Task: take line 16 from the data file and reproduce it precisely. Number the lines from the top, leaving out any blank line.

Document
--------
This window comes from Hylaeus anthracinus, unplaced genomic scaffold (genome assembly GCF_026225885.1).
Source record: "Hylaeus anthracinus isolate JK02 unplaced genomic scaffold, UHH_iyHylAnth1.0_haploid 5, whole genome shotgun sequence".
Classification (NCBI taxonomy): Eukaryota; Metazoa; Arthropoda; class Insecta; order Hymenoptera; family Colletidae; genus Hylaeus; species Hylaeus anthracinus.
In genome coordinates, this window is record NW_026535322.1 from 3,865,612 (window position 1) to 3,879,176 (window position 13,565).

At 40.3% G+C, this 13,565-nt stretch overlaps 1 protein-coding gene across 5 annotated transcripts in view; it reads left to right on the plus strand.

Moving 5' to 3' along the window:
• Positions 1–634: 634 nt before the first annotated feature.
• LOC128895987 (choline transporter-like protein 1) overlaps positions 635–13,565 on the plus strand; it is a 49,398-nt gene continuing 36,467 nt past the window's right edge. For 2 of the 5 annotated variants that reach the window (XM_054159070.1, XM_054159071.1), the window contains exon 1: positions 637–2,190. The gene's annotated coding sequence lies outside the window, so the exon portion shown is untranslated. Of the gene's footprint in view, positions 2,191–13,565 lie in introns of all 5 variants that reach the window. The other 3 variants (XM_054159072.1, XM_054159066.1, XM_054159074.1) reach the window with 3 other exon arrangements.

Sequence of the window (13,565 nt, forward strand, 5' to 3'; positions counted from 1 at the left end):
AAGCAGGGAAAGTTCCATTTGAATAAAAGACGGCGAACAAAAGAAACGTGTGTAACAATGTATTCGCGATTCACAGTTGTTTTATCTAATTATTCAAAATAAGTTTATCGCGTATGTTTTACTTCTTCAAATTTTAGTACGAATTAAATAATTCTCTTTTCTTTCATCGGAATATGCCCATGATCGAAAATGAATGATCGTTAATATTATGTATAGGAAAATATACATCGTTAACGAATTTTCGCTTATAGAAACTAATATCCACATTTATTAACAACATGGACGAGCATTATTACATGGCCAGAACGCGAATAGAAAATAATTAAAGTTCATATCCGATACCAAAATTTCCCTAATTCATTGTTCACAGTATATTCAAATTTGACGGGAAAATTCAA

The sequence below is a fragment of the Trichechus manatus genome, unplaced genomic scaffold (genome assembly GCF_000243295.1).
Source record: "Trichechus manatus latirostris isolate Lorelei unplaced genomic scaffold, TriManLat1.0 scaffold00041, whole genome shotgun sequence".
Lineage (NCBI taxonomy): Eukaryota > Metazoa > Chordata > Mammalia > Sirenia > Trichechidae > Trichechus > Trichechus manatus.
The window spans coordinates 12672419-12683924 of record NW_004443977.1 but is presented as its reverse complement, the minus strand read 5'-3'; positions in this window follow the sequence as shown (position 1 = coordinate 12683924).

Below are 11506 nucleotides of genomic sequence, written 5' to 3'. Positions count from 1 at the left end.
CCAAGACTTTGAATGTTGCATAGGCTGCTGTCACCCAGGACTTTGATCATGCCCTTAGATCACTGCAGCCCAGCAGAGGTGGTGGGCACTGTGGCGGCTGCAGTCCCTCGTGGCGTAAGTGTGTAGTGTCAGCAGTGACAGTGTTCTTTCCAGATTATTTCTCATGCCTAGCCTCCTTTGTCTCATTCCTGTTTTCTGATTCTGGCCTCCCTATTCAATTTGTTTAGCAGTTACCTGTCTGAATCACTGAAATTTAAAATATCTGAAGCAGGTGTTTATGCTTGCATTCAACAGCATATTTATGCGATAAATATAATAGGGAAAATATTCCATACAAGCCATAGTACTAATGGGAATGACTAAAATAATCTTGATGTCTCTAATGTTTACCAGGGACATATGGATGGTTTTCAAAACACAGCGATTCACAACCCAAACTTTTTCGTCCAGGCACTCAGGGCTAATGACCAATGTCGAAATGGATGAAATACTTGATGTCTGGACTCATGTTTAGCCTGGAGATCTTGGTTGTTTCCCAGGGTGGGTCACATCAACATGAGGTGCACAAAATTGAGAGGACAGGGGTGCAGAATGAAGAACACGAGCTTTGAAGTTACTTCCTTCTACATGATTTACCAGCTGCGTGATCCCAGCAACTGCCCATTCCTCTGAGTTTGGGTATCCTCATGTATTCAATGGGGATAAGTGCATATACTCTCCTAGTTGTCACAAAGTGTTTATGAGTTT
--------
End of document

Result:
CCAAGACTTTGAATGTTGCATAGGCTGCTGTCACCCAGGACTTTGATCATGCCCTTAGATCACTGCAGCCCAGCAGAGGTGGTGGGCACTGTGGCGGCTGCAGTCCCTCGTGGCGTAAGTGTGTAGTGTCAGCAGTGACAGTGTTCTTTCCAGATTATTTCTCATGCCTAGCCTCCTTTGTCTCATTCCTGTTTTCTGATTCTGGCCTCCCTATTCAATTTGTTTAGCAGTTACCTGTCTGAATCACTGAAATTTAAAATATCTGAAGCAGGTGTTTATGCTTGCATTCAACAGCATATTTATGCGATAAATATAATAGGGAAAATATTCCATACAAGCCATAGTACTAATGGGAATGACTAAAATAATCTTGATGTCTCTAATGTTTACCAGGGACATATGGATGGTTTTCAAAACACAGCGATTCACAACCCAAACTTTTTCGTCCAGGCACTCAGGGCTAATGACCAATGTCGAAATGGATGAAATACTTGATGTCTGGACTCATGTTTAGCCTGGAGATCTTGGTTGTTTCCCAGGGTGGGTCACATCAACATGAGGTGCACAAAATTGAGAGGACAGGGGTGCAGAATGAAGAACACGAGCTTTGAAGTTACTTCCTTCTACATGATTTACCAGCTGCGTGATCCCAGCAACTGCCCATTCCTCTGAGTTTGGGTATCCTCATGTATTCAATGGGGATAAGTGCATATACTCTCCTAGTTGTCACAAAGTGTTTATGAGTTT